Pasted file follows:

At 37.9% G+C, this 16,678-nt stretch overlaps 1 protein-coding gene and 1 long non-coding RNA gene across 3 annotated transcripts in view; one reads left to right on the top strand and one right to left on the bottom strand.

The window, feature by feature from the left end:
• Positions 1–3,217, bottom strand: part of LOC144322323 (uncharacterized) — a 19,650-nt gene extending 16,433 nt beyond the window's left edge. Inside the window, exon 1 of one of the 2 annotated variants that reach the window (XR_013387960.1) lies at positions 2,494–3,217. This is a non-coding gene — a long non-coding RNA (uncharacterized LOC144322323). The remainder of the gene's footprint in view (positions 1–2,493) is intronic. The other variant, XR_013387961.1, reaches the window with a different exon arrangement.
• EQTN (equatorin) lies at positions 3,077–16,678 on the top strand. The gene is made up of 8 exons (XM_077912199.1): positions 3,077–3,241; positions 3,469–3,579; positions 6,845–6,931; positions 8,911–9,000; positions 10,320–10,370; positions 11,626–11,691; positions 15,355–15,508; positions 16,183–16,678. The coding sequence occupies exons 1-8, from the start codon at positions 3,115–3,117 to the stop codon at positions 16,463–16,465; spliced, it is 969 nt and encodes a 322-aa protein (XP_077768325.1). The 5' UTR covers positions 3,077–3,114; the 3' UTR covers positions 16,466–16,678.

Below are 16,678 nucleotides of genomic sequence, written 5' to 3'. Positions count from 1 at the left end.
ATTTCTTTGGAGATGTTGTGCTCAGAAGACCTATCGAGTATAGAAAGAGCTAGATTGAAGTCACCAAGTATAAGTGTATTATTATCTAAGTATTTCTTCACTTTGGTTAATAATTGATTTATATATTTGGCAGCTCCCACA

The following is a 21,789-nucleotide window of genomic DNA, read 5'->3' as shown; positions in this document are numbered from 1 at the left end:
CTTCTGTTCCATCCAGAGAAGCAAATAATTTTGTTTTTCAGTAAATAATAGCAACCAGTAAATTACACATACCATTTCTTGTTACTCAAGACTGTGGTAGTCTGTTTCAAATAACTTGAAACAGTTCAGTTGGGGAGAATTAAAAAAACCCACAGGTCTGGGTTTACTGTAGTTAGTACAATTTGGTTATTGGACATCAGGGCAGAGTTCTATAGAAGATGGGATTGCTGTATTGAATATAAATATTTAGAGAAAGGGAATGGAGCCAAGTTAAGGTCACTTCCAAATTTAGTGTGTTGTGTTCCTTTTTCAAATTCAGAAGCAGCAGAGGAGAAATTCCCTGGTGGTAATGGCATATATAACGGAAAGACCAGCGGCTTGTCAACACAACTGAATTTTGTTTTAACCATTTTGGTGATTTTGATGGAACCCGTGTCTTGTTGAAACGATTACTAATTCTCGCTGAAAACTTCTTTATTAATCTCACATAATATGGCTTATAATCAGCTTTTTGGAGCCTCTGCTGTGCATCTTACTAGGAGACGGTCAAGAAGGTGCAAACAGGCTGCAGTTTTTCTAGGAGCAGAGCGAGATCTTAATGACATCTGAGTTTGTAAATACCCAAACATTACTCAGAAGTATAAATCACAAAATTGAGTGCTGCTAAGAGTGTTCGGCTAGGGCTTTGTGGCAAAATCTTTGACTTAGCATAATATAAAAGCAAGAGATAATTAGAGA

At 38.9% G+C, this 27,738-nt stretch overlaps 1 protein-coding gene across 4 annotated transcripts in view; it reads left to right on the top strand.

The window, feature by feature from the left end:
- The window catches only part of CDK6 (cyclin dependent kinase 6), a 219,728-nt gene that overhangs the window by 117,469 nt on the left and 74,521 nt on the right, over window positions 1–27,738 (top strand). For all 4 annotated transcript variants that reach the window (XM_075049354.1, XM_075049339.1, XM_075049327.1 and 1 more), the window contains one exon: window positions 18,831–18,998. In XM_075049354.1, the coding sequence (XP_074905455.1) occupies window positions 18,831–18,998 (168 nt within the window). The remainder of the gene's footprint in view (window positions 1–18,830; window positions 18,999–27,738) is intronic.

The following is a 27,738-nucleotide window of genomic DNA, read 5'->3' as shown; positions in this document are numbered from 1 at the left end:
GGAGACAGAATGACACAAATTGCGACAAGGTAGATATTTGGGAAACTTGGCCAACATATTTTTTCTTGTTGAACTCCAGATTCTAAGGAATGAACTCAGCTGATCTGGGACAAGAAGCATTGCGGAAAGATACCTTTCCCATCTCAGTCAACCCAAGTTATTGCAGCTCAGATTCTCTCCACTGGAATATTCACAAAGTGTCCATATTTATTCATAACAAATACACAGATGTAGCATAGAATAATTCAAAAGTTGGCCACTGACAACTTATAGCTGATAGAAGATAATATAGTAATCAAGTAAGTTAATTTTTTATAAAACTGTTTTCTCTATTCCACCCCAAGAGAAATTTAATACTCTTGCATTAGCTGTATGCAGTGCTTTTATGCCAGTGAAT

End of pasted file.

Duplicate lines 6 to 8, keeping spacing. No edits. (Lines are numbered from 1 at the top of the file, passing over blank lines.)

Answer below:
ATTTCTTTGGAGATGTTGTGCTCAGAAGACCTATCGAGTATAGAAAGAGCTAGATTGAAGTCACCAAGTATAAGTGTATTATTATCTAAGTATTTCTTCACTTTGGTTAATAATTGATTTATATATTTGGCAGCTCCCACA

The following is a 21,789-nucleotide window of genomic DNA, read 5'->3' as shown; positions in this document are numbered from 1 at the left end:
CTTCTGTTCCATCCAGAGAAGCAAATAATTTTGTTTTTCAGTAAATAATAGCAACCAGTAAATTACACATACCATTTCTTGTTACTCAAGACTGTGGTAGTCTGTTTCAAATAACTTGAAACAGTTCAGTTGGGGAGAATTAAAAAAACCCACAGGTCTGGGTTTACTGTAGTTAGTACAATTTGGTTATTGGACATCAGGGCAGAGTTCTATAGAAGATGGGATTGCTGTATTGAATATAAATATTTAGAGAAAGGGAATGGAGCCAAGTTAAGGTCACTTCCAAATTTAGTGTGTTGTGTTCCTTTTTCAAATTCAGAAGCAGCAGAGGAGAAATTCCCTGGTGGTAATGGCATATATAACGGAAAGACCAGCGGCTTGTCAACACAACTGAATTTTGTTTTAACCATTTTGGTGATTTTGATGGAACCCGTGTCTTGTTGAAACGATTACTAATTCTCGCTGAAAACTTCTTTATTAATCTCACATAATATGGCTTATAATCAGCTTTTTGGAGCCTCTGCTGTGCATCTTACTAGGAGACGGTCAAGAAGGTGCAAACAGGCTGCAGTTTTTCTAGGAGCAGAGCGAGATCTTAATGACATCTGAGTTTGTAAATACCCAAACATTACTCAGAAGTATAAATCACAAAATTGAGTGCTGCTAAGAGTGTTCGGCTAGGGCTTTGTGGCAAAATCTTTGACTTAGCATAATATAAAAGCAAGAGATAATTAGAGA